What to do When You Care More Than Your Client
All of my work experience is in the marketing space, formerly working with Fortune 500 companies and currently, with more entrepreneurial companies. My B2B clients tell me that there are times when they feel that they care more about their customer's success than their customer does. I'll confess that I've felt the same from time to time.
In my past life when award events or promotional campaigns were involved and there were deadlines to meet, the client did usually care about the delivery deadline...just not always about the
Why it Happens
I totally get it. Our clients are busy; we provide services that support their business, but is not their
My current clients are mostly entrepreneurs and an occupational hazard for this group is to be attracted to very shiny things. The last book they read, the last expert they spoke to or the last presentation they attended is likely to spur a hundred new ideas and send them off into different directions.
What to do?
- Accept responsibility for the deadline, with qualifiers. Once you understand your client's deadline, make sure you are clear about what you need from them in order to meet it - in writing - then remind them! Remind them again as your decision deadline is approaching; don't assume that they remember what you need and when you need it. If all else fails, ask permission to make an "executive decision" in order to meet their deadline.
- Simplify the process. If there is a fill-in-the-blanks template you can provide, if there is a short-cut you can offer, do it. Think about what would take the hassle out of working with you from their end: that's your new process.
- Explain the reason for the process...diplomatically. When the client has hired you for your expertise, it's probably because they don't have that skill set within their employee base. In that case, they may not know what they don't know: and they're probably not familiar with why the process is important. When they resist following it, gently explain the consequences of taking short cuts, then do the best you can with the information they've provided. (If the client disagrees with the concept and the process in the first place, it might be time to disengage from that client...).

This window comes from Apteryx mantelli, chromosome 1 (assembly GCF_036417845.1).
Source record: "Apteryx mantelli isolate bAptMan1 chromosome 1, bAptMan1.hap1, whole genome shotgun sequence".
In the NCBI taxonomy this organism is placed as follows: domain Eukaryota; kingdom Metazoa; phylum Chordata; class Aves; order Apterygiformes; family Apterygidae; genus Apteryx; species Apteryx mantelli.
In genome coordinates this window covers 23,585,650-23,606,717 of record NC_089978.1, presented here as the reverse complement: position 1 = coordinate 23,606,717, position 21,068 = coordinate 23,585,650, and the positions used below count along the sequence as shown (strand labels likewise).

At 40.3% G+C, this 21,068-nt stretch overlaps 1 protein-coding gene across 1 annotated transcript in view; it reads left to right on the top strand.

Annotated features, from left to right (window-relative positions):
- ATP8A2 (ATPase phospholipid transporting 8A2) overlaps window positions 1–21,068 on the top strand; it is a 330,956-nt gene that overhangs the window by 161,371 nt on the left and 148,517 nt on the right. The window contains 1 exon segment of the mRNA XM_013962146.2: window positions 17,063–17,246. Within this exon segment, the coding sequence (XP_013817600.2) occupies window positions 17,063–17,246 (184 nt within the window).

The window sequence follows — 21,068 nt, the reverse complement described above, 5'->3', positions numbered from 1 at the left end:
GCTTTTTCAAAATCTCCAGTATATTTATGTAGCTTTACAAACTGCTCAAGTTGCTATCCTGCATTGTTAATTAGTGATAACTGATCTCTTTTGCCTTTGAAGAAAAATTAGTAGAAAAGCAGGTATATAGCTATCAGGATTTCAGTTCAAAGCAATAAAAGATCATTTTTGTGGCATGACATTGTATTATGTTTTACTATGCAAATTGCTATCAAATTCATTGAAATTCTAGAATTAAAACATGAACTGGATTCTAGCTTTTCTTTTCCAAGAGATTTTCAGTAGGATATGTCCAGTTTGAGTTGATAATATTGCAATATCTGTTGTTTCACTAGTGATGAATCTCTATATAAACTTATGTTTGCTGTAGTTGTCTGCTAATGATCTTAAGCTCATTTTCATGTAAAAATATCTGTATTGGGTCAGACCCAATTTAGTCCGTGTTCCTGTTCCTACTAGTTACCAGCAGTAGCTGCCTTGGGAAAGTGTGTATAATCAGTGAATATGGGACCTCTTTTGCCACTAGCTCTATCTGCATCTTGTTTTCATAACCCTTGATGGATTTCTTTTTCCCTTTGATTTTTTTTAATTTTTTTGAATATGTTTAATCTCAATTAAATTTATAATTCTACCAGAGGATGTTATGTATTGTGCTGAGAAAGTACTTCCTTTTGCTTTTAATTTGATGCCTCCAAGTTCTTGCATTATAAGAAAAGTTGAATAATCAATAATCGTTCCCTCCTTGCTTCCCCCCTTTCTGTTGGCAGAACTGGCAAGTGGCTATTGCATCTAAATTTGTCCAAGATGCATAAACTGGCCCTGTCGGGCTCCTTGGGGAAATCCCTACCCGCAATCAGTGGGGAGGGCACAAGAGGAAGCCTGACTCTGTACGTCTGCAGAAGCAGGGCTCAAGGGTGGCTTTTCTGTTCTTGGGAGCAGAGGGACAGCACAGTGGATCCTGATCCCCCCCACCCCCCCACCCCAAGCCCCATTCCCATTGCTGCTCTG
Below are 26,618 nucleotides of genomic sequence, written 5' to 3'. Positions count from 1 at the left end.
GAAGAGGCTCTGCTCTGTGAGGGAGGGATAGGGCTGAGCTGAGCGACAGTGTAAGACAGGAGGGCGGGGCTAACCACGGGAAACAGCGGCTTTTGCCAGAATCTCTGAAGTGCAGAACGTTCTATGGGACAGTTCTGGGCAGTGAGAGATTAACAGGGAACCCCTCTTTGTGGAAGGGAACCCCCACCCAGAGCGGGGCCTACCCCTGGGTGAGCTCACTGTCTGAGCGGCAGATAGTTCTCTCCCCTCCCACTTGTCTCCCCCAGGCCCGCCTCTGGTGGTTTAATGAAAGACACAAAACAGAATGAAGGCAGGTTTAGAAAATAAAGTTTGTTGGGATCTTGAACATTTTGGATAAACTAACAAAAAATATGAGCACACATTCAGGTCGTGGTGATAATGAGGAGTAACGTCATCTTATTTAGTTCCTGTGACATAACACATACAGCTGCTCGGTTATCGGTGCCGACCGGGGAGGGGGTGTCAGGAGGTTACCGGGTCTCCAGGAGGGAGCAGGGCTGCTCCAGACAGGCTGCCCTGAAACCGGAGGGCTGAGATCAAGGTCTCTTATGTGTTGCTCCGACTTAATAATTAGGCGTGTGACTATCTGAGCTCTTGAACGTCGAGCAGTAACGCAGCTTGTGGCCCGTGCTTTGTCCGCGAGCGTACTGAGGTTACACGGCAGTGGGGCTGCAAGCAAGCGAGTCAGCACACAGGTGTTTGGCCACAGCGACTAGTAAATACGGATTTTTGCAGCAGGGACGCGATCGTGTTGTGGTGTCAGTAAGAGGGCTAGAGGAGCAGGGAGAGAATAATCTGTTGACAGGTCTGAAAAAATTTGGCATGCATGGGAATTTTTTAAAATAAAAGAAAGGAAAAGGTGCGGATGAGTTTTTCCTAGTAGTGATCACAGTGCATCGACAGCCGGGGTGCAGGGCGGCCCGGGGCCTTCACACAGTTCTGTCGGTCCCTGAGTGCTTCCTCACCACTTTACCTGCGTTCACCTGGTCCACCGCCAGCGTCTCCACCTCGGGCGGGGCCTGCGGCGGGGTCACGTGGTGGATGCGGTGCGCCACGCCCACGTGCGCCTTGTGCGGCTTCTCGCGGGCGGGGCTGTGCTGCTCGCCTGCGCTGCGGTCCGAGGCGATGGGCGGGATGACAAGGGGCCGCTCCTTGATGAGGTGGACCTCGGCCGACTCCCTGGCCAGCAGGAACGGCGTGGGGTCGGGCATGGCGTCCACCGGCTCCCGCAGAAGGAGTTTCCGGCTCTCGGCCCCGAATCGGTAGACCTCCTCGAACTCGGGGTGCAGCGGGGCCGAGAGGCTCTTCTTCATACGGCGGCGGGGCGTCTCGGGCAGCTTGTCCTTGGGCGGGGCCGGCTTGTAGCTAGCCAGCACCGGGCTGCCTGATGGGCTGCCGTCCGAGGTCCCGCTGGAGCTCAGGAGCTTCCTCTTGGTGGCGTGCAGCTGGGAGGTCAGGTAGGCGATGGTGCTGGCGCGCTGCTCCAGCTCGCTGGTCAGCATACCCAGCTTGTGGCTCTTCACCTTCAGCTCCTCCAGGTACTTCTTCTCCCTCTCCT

- Don't take it personally. Chances are good that the client doesn't even realize that they're not cooperating. They're busy, they've got personal or other business issues on their mind, they're stuck in old habits, they weren't really listening in your meeting (!) - there are a million reasons why they appear to care less than you do about their success. (It's probably not real...just your perception.)
Finally, of course, be conscientious about your responsibilities and your process, but resist caring more about your client's business than they do. You'll drive yourself crazy, probably drive your client crazy and will not gain anything in the long run.